Review of medical certification standards
We are calling for submissions into a wide ranging discussion paper to consider industry and community views to any possible changes for the medical certification regime. The paper - titled Medical Certification Standards - raises a number of issues, the responses to which will assist CASA in determining whether to make changes to the current medical certification regime which encompasses class 1, class 2 and class 3 medical certificates, as well as the recreational aviation medical practitioner’s certificates.
It is intended to stimulate debate and raise awareness of our current approach to aviation medicine, the propriety of current medical fitness standards, the factors involved in aeromedical decision-making and related considerations, and developments internationally and in other jurisdictions. If there are other issues or sources of information not included in this discussion paper, but which are relevant to medical certification for any of the affected sectors, we will be happy to receive comments on those matters as part of this process.
The paper will form the basis for any future consultation and all affected stakeholders on the issues raised and any action we propose to take. Aviation medicine is complex-involving medical, regulatory and legal considerations. We encourage written submissions and comments from all sectors of the aviation and medical communities.
There are six options that may be considered for future consultation, although further options will be considered on the basis of responses to this discussion paper.
The options are:
- continuing the existing medical certification requirements and arrangements (status quo)
- re-assessing risk tolerances which inform medical certifications standards in the context of industry and community expectations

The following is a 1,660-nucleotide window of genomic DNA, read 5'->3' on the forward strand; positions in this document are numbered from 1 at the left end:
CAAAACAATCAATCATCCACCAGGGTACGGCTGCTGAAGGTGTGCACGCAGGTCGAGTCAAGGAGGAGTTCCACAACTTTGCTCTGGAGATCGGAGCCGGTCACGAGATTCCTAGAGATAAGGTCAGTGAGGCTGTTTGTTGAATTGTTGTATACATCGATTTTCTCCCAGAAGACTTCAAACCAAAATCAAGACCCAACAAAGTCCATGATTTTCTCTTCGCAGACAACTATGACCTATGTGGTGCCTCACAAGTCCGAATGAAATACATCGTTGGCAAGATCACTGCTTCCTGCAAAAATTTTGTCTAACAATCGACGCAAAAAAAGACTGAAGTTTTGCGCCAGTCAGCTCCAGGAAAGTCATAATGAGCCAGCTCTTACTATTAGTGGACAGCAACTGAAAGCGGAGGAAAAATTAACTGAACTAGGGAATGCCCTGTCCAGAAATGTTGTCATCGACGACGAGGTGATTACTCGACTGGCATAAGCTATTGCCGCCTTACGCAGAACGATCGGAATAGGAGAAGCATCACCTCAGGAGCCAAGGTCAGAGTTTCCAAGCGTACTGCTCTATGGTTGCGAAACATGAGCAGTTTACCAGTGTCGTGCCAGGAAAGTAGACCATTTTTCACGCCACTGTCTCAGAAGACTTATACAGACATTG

- examining and streamlining medical certification practices across the various certification standards, including the approach to assessing incapacitation risk
- aligning certification standards across the sport and recreational sectors by revising the recreational aviation medical practitioner’s certificate to make it both more accessible to pilots and more widely applicable
- developing a new medical certificate for the sport and recreational sectors which considers overseas approaches with elements of self-certification
- mitigating the risks of any changes by applying operational restrictions.
We welcome comments on any elements of this discussion paper. Some of the key issues that feedback is invited on include:
- Can the assessment of incapacitation risk be streamlined for private, recreational and possibly other participants in the aviation sector? What are the impacts on individual and system risk?
- Is there an appetite to accept a higher level of risk to participants and third parties? Would an elevated rate of occurrences be acceptable?
- Should the requirements for assessment and surveillance be adjusted?
- What should the priorities be for reviewing the administrative burden?
- Are there some medical conditions or administrative requirements which need either introducing or retiring?
- What are (or should be) the processes when a safety-relevant condition is reported to a doctor?
- Should the requirements for declaring a comprehensive medical history be uniform across all the medical certification standards?
- Are additional considerations necessary to avoid decision shopping, particularly in the case of psychiatric conditions?
- How should psychiatric conditions, dementia or substance abuse be considered in any shifts to greater self-certification?
- What would the implications and acceptability be of a more prominent role in the medical certification process to doctors outside the aviation medicine specialisations?
- What are the likely cost implications of any changes (including training)?
- Is an assessment of risk as used by overseas regulators appropriate for Australian pilots and conditions?
- What type of pilot training or education is required to support any move to self-certification? Should this education and training be mandatory?
- How many pilots would benefit from a greater degree of self-certification would this justify an increase in training and education requirements?
How to respond
Written submissions and comments may be provided by email to: firstname.lastname@example.org.
Please include ‘Avmed discussion paper‘ in the email title.
Alternatively by post to:
Avmed Discussion Paper
GPO Box 1544
Canberra ACT 2601
All material submitted will be acknowledged.
Submissions/comments close 30 March 2017.
21 December 2016
- Discussion Paper - Medical Certification Standards